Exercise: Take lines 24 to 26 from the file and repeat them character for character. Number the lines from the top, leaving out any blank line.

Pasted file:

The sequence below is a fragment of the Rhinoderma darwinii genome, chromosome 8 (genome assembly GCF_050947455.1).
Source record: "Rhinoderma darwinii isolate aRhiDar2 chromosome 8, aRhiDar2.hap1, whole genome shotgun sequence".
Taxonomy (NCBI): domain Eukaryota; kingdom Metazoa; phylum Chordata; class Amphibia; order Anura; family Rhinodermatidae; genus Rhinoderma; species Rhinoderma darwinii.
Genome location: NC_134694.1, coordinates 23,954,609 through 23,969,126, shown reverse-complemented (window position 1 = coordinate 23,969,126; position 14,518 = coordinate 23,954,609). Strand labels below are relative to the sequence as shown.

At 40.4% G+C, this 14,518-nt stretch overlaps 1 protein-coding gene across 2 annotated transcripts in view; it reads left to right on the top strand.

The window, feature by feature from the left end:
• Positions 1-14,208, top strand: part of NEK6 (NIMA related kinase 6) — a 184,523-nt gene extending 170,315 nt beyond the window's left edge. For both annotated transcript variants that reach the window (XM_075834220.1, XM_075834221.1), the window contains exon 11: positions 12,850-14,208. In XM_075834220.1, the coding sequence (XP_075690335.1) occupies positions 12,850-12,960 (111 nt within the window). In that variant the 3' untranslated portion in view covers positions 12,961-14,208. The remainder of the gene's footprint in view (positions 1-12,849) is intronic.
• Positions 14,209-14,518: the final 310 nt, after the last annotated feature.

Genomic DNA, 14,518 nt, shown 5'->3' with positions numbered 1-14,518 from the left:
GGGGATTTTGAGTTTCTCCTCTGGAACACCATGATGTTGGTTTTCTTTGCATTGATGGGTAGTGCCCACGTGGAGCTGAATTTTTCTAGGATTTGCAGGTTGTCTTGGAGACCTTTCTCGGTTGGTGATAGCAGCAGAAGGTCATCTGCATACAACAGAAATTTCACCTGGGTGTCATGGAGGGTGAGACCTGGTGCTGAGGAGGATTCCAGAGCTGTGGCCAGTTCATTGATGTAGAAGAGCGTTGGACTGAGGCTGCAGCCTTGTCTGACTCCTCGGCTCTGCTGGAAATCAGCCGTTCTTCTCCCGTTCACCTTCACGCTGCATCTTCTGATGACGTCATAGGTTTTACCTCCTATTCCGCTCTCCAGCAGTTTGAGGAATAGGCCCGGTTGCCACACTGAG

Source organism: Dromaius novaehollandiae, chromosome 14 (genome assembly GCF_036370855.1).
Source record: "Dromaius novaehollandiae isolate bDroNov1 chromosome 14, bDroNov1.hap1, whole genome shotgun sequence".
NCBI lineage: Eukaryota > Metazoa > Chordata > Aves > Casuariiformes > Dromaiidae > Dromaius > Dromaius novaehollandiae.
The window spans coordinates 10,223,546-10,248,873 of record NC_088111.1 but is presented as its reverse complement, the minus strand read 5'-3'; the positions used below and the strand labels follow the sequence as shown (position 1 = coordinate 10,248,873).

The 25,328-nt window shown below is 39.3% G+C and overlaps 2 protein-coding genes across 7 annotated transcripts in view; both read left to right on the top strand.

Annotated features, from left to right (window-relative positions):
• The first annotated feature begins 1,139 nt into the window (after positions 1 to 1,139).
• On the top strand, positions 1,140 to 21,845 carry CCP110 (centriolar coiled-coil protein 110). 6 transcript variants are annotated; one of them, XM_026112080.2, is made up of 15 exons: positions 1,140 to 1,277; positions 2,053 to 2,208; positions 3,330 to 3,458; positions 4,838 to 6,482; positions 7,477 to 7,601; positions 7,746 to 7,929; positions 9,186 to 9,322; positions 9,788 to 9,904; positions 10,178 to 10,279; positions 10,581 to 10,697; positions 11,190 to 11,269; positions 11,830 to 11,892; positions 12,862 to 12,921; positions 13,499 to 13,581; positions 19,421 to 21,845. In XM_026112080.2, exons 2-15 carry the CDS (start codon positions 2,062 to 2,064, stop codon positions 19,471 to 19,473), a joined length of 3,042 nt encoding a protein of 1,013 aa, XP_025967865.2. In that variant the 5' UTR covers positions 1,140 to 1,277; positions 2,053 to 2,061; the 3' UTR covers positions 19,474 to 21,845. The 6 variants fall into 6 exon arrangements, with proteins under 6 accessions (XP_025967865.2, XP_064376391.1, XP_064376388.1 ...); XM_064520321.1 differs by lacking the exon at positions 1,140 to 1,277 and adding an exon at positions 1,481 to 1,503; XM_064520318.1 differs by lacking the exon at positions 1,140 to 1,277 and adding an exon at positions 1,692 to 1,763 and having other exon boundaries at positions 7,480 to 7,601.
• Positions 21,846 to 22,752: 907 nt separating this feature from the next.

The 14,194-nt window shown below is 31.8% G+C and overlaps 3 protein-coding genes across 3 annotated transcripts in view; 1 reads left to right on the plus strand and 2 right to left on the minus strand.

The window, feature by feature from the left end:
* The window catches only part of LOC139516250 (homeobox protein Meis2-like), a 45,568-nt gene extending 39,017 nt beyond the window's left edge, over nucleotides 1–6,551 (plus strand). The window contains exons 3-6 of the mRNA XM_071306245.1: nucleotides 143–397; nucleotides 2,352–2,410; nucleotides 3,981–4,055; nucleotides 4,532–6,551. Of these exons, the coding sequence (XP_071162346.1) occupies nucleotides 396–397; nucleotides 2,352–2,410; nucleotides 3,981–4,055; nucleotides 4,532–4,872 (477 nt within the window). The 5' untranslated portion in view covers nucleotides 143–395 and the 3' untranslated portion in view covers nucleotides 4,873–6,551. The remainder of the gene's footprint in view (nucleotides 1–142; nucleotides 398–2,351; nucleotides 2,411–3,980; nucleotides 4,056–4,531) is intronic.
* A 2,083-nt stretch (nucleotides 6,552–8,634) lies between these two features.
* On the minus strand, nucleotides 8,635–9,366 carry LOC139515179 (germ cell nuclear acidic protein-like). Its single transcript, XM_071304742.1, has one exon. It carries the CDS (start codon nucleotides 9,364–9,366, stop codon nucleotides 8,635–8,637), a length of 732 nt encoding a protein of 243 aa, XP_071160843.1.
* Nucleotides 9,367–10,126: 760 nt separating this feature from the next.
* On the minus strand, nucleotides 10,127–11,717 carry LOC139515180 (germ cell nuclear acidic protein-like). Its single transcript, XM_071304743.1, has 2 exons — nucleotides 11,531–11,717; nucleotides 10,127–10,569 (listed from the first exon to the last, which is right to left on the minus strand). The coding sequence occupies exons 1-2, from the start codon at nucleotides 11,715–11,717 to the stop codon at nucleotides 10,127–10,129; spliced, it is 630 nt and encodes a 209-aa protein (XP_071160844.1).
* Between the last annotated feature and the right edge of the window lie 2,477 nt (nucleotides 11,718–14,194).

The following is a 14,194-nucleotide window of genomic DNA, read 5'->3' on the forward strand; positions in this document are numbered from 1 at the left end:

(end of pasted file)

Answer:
* On the minus strand, nucleotides 8,635–9,366 carry LOC139515179 (germ cell nuclear acidic protein-like). Its single transcript, XM_071304742.1, has one exon. It carries the CDS (start codon nucleotides 9,364–9,366, stop codon nucleotides 8,635–8,637), a length of 732 nt encoding a protein of 243 aa, XP_071160843.1.
* Nucleotides 9,367–10,126: 760 nt separating this feature from the next.
* On the minus strand, nucleotides 10,127–11,717 carry LOC139515180 (germ cell nuclear acidic protein-like). Its single transcript, XM_071304743.1, has 2 exons — nucleotides 11,531–11,717; nucleotides 10,127–10,569 (listed from the first exon to the last, which is right to left on the minus strand). The coding sequence occupies exons 1-2, from the start codon at nucleotides 11,715–11,717 to the stop codon at nucleotides 10,127–10,129; spliced, it is 630 nt and encodes a 209-aa protein (XP_071160844.1).